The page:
AND NO, these are not all just common symptoms every household has. Not by a long stretch!
I agree, the symptoms are far too common and can be attributible to any number common causes. Household dust or other environmental allergens or pollutants for instance.
what were they referring to when this was stated:
"Other common exposures (e.g., injections given to multiple members of the household using the same needles and syringes) could certainly be a risk. "
That statement came AFTER the one about the intravenous therapy.
If this was Nazi Germany it would be interesting to see if these children who have CMI to HCV are actually 'vaccinated' against HCV infection (like the article refers to the HIV cases) by intentionally infecting them.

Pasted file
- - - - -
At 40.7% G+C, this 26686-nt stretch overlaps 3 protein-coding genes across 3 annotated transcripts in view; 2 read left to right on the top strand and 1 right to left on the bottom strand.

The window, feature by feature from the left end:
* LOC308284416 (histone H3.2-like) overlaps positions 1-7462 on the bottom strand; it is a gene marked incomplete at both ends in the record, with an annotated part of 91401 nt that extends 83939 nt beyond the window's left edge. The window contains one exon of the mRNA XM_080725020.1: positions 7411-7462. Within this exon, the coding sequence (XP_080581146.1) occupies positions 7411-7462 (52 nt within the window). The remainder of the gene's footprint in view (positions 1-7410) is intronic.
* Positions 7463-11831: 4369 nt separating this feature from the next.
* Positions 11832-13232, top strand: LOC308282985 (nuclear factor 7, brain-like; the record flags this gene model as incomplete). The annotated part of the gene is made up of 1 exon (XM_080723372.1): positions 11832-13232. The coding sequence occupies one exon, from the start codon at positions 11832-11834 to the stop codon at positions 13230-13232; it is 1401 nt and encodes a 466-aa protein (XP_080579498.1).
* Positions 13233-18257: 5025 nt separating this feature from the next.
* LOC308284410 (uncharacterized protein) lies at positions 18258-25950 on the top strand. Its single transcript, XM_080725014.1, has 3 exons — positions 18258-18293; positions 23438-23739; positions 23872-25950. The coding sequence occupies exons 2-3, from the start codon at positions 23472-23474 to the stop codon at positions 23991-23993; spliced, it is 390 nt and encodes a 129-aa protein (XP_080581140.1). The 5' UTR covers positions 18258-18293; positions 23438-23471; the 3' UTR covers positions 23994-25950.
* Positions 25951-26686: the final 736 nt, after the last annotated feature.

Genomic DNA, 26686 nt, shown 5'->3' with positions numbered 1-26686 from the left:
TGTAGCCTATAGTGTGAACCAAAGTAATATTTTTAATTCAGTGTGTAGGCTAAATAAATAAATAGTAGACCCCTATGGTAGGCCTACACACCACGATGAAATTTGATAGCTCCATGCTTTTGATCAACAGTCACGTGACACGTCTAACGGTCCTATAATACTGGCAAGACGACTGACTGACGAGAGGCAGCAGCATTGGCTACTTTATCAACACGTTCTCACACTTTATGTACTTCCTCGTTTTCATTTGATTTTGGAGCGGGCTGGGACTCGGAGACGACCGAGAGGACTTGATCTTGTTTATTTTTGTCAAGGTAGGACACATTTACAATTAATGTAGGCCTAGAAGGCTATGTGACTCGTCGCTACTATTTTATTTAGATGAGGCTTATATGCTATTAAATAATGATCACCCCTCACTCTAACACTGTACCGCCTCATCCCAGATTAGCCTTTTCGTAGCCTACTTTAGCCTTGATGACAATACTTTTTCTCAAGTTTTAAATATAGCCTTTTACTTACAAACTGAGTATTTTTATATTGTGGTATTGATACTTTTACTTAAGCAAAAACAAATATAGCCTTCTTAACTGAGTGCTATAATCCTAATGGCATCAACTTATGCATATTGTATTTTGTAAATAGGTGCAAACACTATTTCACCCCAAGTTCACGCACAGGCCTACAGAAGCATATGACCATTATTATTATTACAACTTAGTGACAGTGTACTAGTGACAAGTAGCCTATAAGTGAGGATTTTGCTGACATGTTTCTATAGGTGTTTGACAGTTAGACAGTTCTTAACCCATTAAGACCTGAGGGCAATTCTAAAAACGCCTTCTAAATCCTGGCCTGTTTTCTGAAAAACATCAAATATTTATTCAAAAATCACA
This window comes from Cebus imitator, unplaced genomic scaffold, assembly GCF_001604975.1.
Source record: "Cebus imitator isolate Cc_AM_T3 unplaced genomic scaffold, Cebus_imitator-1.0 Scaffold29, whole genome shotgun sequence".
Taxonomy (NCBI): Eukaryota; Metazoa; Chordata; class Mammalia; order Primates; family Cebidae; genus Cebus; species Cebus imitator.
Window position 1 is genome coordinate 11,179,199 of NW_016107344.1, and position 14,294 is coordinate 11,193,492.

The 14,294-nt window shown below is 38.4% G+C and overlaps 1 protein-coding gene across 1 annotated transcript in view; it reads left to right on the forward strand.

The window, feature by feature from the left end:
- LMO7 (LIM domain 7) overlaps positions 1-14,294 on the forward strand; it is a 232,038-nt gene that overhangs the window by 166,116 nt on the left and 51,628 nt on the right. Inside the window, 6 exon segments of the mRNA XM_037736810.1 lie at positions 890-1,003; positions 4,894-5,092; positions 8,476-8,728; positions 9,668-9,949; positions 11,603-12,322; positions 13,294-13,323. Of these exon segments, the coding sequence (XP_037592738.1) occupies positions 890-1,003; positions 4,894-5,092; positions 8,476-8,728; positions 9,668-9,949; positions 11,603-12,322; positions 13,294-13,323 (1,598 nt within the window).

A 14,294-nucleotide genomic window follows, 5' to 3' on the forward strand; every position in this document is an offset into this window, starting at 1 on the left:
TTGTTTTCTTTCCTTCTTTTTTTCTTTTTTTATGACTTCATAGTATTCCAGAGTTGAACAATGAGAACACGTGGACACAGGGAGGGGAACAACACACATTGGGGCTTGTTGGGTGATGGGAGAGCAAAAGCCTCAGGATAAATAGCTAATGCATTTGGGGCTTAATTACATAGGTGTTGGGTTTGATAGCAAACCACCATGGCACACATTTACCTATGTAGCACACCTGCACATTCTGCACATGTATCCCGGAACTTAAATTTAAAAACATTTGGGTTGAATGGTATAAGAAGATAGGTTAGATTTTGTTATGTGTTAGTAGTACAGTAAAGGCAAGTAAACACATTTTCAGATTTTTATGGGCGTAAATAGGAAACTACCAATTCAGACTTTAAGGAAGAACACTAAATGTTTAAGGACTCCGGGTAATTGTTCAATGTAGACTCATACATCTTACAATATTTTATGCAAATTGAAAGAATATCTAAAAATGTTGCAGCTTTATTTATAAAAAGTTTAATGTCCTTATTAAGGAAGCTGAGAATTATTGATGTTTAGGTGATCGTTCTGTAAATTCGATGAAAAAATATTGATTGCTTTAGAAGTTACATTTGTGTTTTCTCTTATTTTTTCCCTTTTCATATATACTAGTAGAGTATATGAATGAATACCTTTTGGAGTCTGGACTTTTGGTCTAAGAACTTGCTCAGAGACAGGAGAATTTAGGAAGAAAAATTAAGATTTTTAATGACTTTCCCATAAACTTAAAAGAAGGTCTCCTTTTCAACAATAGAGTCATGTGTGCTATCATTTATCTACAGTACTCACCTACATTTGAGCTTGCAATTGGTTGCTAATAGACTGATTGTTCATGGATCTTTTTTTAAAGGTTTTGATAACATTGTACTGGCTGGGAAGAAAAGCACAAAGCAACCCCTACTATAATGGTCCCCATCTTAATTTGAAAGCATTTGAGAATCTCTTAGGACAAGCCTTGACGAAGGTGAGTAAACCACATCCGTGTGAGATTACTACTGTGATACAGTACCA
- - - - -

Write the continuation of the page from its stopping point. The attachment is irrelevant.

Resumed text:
If they are vaccinated then it seems possible to create one.
I still have problem understanding how from this article you can make the leap to hepatic illnesses. The article in no way suggests that (in fact it talks about the full blown disease being asympotmatic).
Most of my friends and family have at least some of the symptoms you mention. I think these are very common symptoms, symptoms which those of us living in human bodies are familiar. Perfect health and well being are not so common, although I feel I'm approaching perfection now that I've achieved SVR. I feel fine and so does my family. My dog is the healthiest and happiest member of our family, but she is obsessed with chasing squirrels.
Moniker: Most of my friends and family have at least some of the symptoms you mention. I think these are very common symptoms, symptoms which those of us living in human bodies are familiar.